Forthright Firth


Actor Colin Firth on his stellar career and latest film; by Federico Grandesso with additional reporting by Lauren Omahen

Picture a young boy of five years old, full of character and determination, dressed in satin trousers and a white frilly shirt. This was Colin Firth’s stage debut as Jack Frost; it certainly would not be his last moment in the spotlight. “I got the attention right there,” Firth says. “It doesn’t sound very noble to do something just because you have attention. I think that is a driving force in any performer, and then we try to ennoble it with various other agendas. That’s what made me apply to drama school and want to become an actor.”


“I can be very lazy and complacent unless I’m pushed”

Firth attended the National Youth Theatre in London and later enrolled at The Drama Centre. The young Firth dreamed of facing big challenges. “I chose The Drama Centre because it had a reputation as a hard school, and I thought my resolve should be tested. Either you bend under pressure or you respond to the challenge. I can be very lazy and complacent unless I’m pushed so I knew I’d be weeded out very quickly if I was making a mistake,” he explains. He says the key to his success was first to recognise his weaknesses, and then find ways to overcome them.

Firth’s talent and versatility came to the fore in the popular TV adaptation of Jane Austen’s Pride and Prejudice, and made-for-TV movies including Conspiracy and Tumbledown. But his big breaks in film came with supporting roles in Antony Minghella’s The English Patient, and John Madden’s Shakespeare In Love, both Academy Award winners. Madden wanted Firth to take the lead role in Shakespeare In Love, “but after five minutes we looked at each other, and we both realised I wouldn’t be the best choice,” Firth recalls.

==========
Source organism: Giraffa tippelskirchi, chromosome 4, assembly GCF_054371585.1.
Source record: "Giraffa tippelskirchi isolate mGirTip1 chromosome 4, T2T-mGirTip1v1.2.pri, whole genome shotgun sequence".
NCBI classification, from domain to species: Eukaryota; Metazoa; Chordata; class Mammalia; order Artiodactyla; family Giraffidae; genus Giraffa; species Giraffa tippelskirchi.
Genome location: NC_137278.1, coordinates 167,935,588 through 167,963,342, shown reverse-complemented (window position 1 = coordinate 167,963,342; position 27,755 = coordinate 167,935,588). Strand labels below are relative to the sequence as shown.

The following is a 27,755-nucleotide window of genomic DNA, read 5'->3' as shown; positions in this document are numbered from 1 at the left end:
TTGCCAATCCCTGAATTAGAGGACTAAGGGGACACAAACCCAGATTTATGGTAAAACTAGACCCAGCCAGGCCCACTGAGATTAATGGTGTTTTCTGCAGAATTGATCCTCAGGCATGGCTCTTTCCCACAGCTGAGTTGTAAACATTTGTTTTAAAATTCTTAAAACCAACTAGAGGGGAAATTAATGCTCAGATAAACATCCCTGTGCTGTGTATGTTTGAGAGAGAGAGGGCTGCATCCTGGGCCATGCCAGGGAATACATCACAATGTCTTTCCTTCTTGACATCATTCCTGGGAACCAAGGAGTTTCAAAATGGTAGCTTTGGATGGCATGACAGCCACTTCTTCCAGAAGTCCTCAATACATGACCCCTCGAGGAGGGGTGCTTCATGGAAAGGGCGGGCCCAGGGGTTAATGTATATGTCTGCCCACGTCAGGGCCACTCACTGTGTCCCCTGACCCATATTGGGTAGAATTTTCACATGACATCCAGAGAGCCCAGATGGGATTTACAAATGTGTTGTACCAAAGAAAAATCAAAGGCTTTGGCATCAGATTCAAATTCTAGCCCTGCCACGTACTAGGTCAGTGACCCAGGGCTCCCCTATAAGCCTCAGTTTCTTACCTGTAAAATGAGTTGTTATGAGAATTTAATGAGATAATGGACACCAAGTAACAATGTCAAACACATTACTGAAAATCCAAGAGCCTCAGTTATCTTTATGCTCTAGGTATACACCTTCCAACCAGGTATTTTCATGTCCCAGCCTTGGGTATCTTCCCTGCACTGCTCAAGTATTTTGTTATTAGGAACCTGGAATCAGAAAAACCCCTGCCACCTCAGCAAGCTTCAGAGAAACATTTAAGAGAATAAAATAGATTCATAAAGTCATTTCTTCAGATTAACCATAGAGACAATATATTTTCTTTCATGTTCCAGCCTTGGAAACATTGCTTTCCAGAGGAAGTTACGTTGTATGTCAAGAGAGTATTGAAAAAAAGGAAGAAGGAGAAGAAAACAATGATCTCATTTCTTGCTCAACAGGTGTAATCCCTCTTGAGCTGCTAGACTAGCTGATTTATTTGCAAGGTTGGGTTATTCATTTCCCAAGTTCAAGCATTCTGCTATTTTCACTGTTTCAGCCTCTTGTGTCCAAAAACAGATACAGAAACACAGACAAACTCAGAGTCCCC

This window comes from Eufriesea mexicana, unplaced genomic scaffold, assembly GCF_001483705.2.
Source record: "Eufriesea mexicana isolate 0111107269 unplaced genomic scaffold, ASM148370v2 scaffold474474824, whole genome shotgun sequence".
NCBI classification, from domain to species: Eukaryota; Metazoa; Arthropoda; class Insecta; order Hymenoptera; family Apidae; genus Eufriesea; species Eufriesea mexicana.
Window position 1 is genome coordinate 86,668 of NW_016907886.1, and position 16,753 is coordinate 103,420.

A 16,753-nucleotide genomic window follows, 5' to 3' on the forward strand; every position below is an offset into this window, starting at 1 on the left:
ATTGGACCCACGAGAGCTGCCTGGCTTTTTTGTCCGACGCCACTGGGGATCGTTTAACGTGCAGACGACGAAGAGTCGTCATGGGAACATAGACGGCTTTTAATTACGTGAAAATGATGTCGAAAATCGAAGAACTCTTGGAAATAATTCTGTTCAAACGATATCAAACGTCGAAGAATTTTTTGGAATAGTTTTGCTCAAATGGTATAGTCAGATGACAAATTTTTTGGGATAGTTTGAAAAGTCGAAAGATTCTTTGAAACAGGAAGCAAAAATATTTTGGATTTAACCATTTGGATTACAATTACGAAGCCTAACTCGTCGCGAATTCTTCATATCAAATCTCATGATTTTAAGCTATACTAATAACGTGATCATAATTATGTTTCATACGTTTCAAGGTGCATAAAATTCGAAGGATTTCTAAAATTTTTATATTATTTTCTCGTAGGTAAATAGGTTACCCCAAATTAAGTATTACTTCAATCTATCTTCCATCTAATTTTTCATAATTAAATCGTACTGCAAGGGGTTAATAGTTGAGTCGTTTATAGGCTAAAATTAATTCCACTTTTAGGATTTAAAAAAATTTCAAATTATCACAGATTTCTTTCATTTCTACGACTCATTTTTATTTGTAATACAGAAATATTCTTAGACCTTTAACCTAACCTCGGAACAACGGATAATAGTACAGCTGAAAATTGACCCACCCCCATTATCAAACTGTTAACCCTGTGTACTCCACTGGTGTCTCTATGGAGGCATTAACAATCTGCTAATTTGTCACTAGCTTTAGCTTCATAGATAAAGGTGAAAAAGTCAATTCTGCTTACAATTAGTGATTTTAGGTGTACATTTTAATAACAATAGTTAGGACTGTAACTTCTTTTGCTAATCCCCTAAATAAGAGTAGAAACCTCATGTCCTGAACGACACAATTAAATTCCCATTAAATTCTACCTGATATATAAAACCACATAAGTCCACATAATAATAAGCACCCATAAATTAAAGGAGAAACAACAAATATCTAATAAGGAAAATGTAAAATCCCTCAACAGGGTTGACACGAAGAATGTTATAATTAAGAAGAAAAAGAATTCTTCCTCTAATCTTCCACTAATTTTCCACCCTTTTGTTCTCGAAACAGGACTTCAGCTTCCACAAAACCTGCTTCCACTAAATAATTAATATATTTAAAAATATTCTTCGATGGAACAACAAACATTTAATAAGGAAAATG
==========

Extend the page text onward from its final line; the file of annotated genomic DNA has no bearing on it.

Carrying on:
Firth’s career took a dramatic turn when he met former Gucci fashion designer-turned director Tom Ford. The meeting led to Firth’s role as George Falconer in Ford’s film A Single Man, which won him the Volpi Cup for Best Actor at the Venice film festival as well as a BAFTA for Best Leading Actor in 2010. The following year, Firth won an Oscar for Best Actor for his remarkable interpretation of Britain’s King George VI in The King`s Speech.

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In his latest role, Firth joins an all-star cast in Tinker, Tailor, Soldier, Spy. Based on the best-selling novel by John Le Carre, Firth plays Bill Haydon, who emerges as one of five senior figures after a power shift within the Circus, the name Le Carre gives to the higher echelons of the British secret intelligence service. Although it is not a leading role, Firth has a profound attachment to his character. “He’s seen as having a kind of glamour.

Lawrence of Arabia, I think, is how he sees himself,” Firth says. “He is a figure who has a kind of dashing, rather cavalier desire to do things perhaps not quite according to the rules.”

The story is about a group of men who, on the one hand, are united by their work, yet on the other are all individuals with their own secrets, all looking and watching each other. “Many, many years ago, I remember somebody misinterpreting the Le Carre novels as very much boy’s stuff without any emotion,” Firth says. “And I think that couldn’t be further from the truth.” Fans of Firth may now judge for themselves: after a long wait – the film was released in September last year – Tinker, Tailor, Soldier, Spy has been showing in Belgian cinemas since early February.